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Sixty-sixth session of the United Nations General Assembly

Published on September 21, 2011
Sixty-sixth session of the United Nations General Assembly/Secretary-General’s Symposium on International Counter-Terrorism – Speech by Alain Juppé, Ministre d’Etat, Minister of Foreign and European Affairs

New York, September 19, 2011

Allow me to thank the Secretary-General and the task force responsible for the UN’s Global Counter-Terrorism Strategy for organizing this symposium.

The tragic attacks that plunged Norway into mourning and the recent attacks perpetrated in Iraq, Afghanistan and India remind us that no population, no state can now consider itself permanently immune to the threat.

The international community must therefore, more than ever, demonstrate unity and solidarity. The fight against terrorism concerns us all; it’s the war democracy is waging against indiscriminate and craven violence, wherever it originates. The United Nations is the natural framework for this collective commitment. Its bodies and agencies have a fundamental role to play in facilitating cooperation on the ground.

The terrorist threat has changed significantly since 11 September 2001. Bin Laden is dead. Unfortunately that doesn’t mean the al-Qaeda threat has completely disappeared. It has become regionalized, and the amorphous grouping of local organizations that claim to follow it are taking a heavy toll on the security and development of entire regions, particularly the Sahel, the Horn of Africa, Yemen and the Pakistani-Afghan border.

We must therefore redouble our efforts.

The only solution will be a resolute commitment by all states and regions concerned and improved international cooperation. When I say this, I’m thinking particularly of the Sahel; I very much welcome the conference in Algiers from 7 to 8 September, organized by the foreign ministers of Algeria, Mauritania, Mali and Niger and their main international partners, and I think it’s a very fine example of international cooperation.

But we must also tackle the root causes of terrorism by taking resolute action on development assistance and on strengthening governance.

It’s in this spirit that France is especially committed alongside her partners in the Maghreb countries to support them in their fight against al-Qaeda in the Islamic Maghreb. This is also the thrust of the EU’s strategy for the Sahel; France is of course fully involved in this strategy.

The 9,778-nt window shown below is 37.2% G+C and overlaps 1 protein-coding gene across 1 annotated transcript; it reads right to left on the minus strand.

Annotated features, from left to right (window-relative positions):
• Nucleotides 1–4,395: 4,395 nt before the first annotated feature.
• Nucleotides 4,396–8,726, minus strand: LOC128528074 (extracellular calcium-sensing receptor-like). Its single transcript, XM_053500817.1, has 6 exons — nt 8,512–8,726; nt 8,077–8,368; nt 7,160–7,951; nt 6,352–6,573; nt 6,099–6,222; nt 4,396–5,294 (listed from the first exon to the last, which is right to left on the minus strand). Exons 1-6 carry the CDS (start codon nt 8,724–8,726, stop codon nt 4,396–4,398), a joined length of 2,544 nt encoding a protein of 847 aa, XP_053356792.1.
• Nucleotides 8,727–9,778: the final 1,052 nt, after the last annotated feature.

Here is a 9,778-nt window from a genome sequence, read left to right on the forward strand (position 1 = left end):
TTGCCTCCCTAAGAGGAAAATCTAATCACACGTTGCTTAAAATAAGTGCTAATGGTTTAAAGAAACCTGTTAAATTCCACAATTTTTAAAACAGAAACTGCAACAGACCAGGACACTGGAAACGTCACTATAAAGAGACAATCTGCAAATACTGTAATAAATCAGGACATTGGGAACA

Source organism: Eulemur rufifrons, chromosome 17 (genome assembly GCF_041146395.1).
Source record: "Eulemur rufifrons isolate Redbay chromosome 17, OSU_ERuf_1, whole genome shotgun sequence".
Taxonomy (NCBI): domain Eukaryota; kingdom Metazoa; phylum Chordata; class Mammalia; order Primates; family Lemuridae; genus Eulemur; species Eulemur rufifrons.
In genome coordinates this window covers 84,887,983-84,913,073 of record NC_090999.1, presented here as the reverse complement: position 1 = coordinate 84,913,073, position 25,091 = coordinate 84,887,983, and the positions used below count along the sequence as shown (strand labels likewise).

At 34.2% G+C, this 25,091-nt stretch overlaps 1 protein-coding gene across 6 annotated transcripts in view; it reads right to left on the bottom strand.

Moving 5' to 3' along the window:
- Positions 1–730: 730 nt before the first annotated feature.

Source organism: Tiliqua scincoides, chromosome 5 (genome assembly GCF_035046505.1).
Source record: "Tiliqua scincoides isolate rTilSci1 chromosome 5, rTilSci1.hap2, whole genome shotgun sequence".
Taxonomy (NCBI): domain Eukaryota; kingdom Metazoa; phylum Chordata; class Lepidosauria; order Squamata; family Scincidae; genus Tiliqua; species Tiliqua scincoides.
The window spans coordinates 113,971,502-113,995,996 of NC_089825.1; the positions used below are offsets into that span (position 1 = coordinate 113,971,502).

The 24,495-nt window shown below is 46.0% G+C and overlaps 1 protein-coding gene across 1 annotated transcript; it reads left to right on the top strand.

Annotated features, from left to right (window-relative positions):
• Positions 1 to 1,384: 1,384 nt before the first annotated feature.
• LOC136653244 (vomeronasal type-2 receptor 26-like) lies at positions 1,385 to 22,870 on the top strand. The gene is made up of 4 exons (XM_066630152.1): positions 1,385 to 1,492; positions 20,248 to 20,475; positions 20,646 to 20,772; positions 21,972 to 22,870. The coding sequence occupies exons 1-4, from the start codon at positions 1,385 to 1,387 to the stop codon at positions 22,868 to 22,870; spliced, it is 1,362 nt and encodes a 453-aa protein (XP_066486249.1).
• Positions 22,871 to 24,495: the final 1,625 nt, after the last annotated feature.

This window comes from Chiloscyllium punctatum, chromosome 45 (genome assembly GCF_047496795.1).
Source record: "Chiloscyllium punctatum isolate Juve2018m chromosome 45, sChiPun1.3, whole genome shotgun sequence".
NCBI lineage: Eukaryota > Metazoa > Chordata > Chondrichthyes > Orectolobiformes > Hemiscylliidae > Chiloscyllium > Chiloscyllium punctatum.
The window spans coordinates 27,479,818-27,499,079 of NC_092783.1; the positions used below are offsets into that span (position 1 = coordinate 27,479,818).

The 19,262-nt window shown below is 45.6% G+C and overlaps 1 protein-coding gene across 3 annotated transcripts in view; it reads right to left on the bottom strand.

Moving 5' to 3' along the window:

We can take action in three directions:

- by combating the spread of weapons first of all; this will be a priority of the reconstruction efforts in Libya, which we’ll talk about tomorrow during the Friends of Libya conference;

- secondly, by strengthening the capabilities of the most fragile states, to help them control all of their territory, establish public services and exercise state authority wherever necessary. In this respect, promoting the rule of law is essential. France believes in a judicial approach to fighting terrorism. Prosecuting terrorists is the best way to discredit them. Respecting human rights is, over the long term, the best way – and perhaps the only way – to ensure the effectiveness of our fight against terrorism.

- the third direction: increasing our efforts to tackle situations that risk being exploited by terrorist movements. All too often, these movements expand their reach by exploiting the sense of abandonment felt by populations suffering unacceptable daily poverty. In the face of this situation, development assistance is vital. We must not give up trying to achieve the Millennium Development Goals that we set ourselves in 2000.

Lastly – and today perhaps most importantly – the fight against terrorism also requires action in support of democratic transition.

The revolutions that have taken place in the Arab world in recent months mark a turning point in history. Together, we must lend our support to the aspirations of the people for change and freedom, since dashed hopes could revive the temptation to resort to violence and extremism. We’ll look at this in New York this very week, during the meeting of the Deauville Partnership, which will demonstrate our solidarity with the countries in transition – Egypt, Tunisia, Morocco, Jordan and Libya.

Today we’re at a crossroads. It’s now or never: we must stand alongside these young democracies. Let’s remain united by our values of peace and democracy in order to jointly ensure the security of our citizens around the world./.

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